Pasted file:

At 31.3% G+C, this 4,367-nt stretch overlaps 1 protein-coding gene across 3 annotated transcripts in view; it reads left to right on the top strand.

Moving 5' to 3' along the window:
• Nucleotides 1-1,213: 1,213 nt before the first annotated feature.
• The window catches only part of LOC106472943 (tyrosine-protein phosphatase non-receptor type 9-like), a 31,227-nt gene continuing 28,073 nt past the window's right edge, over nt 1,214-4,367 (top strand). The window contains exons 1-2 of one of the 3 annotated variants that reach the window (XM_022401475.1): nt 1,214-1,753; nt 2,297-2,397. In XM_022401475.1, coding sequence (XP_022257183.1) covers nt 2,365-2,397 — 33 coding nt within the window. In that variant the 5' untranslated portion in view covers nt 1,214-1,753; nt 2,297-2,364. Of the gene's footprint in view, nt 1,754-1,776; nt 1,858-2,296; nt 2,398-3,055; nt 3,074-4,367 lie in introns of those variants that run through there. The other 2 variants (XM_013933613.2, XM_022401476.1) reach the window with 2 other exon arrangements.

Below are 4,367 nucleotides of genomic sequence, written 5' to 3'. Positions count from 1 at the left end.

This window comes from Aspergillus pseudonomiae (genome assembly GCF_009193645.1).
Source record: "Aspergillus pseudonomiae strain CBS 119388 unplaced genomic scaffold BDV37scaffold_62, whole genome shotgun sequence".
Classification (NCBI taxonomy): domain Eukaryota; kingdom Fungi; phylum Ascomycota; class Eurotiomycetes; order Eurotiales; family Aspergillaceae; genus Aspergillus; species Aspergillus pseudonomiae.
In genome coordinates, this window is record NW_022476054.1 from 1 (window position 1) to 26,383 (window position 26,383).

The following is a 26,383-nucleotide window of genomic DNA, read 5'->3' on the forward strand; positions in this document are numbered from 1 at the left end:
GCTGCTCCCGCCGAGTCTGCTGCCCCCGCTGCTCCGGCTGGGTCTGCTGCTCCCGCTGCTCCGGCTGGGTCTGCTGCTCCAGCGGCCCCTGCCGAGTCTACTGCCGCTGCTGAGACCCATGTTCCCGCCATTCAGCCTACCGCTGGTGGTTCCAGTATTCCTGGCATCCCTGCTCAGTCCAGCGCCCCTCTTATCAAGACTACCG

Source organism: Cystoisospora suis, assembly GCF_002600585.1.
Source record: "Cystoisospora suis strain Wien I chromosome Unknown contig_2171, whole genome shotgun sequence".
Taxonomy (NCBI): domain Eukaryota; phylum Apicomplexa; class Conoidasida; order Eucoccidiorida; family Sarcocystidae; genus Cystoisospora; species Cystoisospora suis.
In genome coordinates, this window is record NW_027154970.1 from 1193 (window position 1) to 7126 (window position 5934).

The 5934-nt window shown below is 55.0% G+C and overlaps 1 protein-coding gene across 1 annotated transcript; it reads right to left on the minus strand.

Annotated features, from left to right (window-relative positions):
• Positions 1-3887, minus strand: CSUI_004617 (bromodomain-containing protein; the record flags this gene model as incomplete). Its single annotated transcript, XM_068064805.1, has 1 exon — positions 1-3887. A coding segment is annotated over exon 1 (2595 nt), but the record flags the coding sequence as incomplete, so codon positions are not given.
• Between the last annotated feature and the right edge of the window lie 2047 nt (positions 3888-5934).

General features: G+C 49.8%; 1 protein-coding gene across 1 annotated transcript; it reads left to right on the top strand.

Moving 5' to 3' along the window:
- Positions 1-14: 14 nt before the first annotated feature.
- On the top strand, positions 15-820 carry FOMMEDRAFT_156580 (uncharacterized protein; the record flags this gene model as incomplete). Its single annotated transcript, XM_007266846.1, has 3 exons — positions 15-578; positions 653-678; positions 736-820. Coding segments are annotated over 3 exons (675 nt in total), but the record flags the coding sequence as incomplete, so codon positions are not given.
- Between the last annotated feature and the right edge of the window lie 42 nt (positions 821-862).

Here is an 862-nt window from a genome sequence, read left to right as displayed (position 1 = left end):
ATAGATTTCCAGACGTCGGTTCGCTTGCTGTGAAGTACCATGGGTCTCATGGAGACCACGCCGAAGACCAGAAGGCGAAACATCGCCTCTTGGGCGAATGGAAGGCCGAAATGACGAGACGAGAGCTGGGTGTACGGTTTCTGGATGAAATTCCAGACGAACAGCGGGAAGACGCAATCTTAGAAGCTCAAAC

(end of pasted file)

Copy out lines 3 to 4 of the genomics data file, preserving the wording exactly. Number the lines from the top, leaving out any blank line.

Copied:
• Nucleotides 1-1,213: 1,213 nt before the first annotated feature.
• The window catches only part of LOC106472943 (tyrosine-protein phosphatase non-receptor type 9-like), a 31,227-nt gene continuing 28,073 nt past the window's right edge, over nt 1,214-4,367 (top strand). The window contains exons 1-2 of one of the 3 annotated variants that reach the window (XM_022401475.1): nt 1,214-1,753; nt 2,297-2,397. In XM_022401475.1, coding sequence (XP_022257183.1) covers nt 2,365-2,397 — 33 coding nt within the window. In that variant the 5' untranslated portion in view covers nt 1,214-1,753; nt 2,297-2,364. Of the gene's footprint in view, nt 1,754-1,776; nt 1,858-2,296; nt 2,398-3,055; nt 3,074-4,367 lie in introns of those variants that run through there. The other 2 variants (XM_013933613.2, XM_022401476.1) reach the window with 2 other exon arrangements.